Treatment options vary depending on the size, location and type of tumor. Generally, surgery, radiation therapy, chemotherapy and targeted drug treatment are considered. Patients with localized sarcomas have a high probability of complete recovery with surgery. However, despite the effectiveness of traditional therapies, 50% patients develop metastasis and 10-20% experience recurrence. Currently, immunotherapy options rely on immuno-monitoring for prognosis and immuno-profiling subtypes. Immunotherapy harnesses the body’s natural ability to target disease, but enhancing them to specifically target cancer cells. There are numerous ongoing immunotherapy clinical trials investigating the role of checkpoint receptors such as PD-1/PD-L1 and CTLA-4 as predictive biomarkers in sarcoma. Adoptive cell therapy trials, whereby tumor infiltration lymphocytes (TILs) attack primary cancer cells are also underway for advanced sarcoma patients.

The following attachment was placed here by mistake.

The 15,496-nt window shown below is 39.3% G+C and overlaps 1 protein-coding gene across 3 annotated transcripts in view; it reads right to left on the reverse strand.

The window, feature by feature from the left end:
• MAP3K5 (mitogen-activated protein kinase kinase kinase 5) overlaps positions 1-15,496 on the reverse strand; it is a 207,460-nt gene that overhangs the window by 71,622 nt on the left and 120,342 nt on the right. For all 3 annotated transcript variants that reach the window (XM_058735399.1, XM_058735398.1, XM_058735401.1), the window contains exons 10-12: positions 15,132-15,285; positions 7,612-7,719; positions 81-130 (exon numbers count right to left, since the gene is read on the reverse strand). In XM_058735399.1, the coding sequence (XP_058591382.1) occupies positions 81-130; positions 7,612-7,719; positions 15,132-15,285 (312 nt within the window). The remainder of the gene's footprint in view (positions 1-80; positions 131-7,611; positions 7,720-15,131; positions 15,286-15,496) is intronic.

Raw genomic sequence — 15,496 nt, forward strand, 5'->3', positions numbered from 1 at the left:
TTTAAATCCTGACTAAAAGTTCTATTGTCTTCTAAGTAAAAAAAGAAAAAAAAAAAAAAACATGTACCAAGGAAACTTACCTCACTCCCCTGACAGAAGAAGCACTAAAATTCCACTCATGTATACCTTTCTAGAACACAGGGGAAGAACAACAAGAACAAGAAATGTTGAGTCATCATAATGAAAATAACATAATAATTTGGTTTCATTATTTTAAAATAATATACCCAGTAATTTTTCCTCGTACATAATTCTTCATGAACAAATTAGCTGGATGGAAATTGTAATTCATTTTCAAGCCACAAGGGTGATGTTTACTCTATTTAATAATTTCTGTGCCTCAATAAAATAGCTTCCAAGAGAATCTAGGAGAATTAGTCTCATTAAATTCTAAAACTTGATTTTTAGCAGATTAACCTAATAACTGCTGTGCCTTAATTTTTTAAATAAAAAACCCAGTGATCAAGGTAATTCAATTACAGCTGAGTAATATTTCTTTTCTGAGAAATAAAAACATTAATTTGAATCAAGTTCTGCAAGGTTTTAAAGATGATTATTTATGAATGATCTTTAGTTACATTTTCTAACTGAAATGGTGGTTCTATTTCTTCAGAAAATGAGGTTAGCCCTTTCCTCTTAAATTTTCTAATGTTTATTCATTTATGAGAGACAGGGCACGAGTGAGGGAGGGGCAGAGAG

Current approved targeted therapies for sarcomas include cell cycle inhibitors (CDKIs) and tyrosine kinase inhibitors (TKIs). Molecular-targeted therapy have significantly improved prognosis for certain sarcomas (ie. GISTs), which are intrinsically resistant to chemotherapy and radiation.

  • Detection of single nucleotide variants (SNVs), small insertions and deletions (indels), gene fusions, copy number variations (CNVs), and gene translocations to characterize tumor subtypes
  • Coverage of prognosis-related genes to inform treatment decision making
  • Coverage of sarcoma-related, and clinically actionable gene alterations to guide targeted therapy
  • Assesses key biomarkers including tumor mutation burden (TMB), micro satellite instability (MSI), and DNA mismatch repair (MMR) genes to guide immunotherapy decisions
  • Timely assessment of drug resistance and associated mechanism(s) through liquid biopsy to direct treatment strategy
  • Hereditary cancer risk assessment for early intervention 
WHO IS IT FOR
  • Sarcoma patients seeking precision medicine
  • Patients with unresectable or metastatic sarcoma
  • Sarcoma patients with recurrent disease 
SAMPLE TYPES
Icon Tumour Tissue

Tumor tissue (FFPE block/slides, or frozen tissue)

Icon Fine Needle Biopsy

Fine needle biopsy

Icon Liquid Biopsy

Liquid biopsy (plasma and others)

LET’S ACCELERATE PRECISION CANCER CARE, TOGETHER.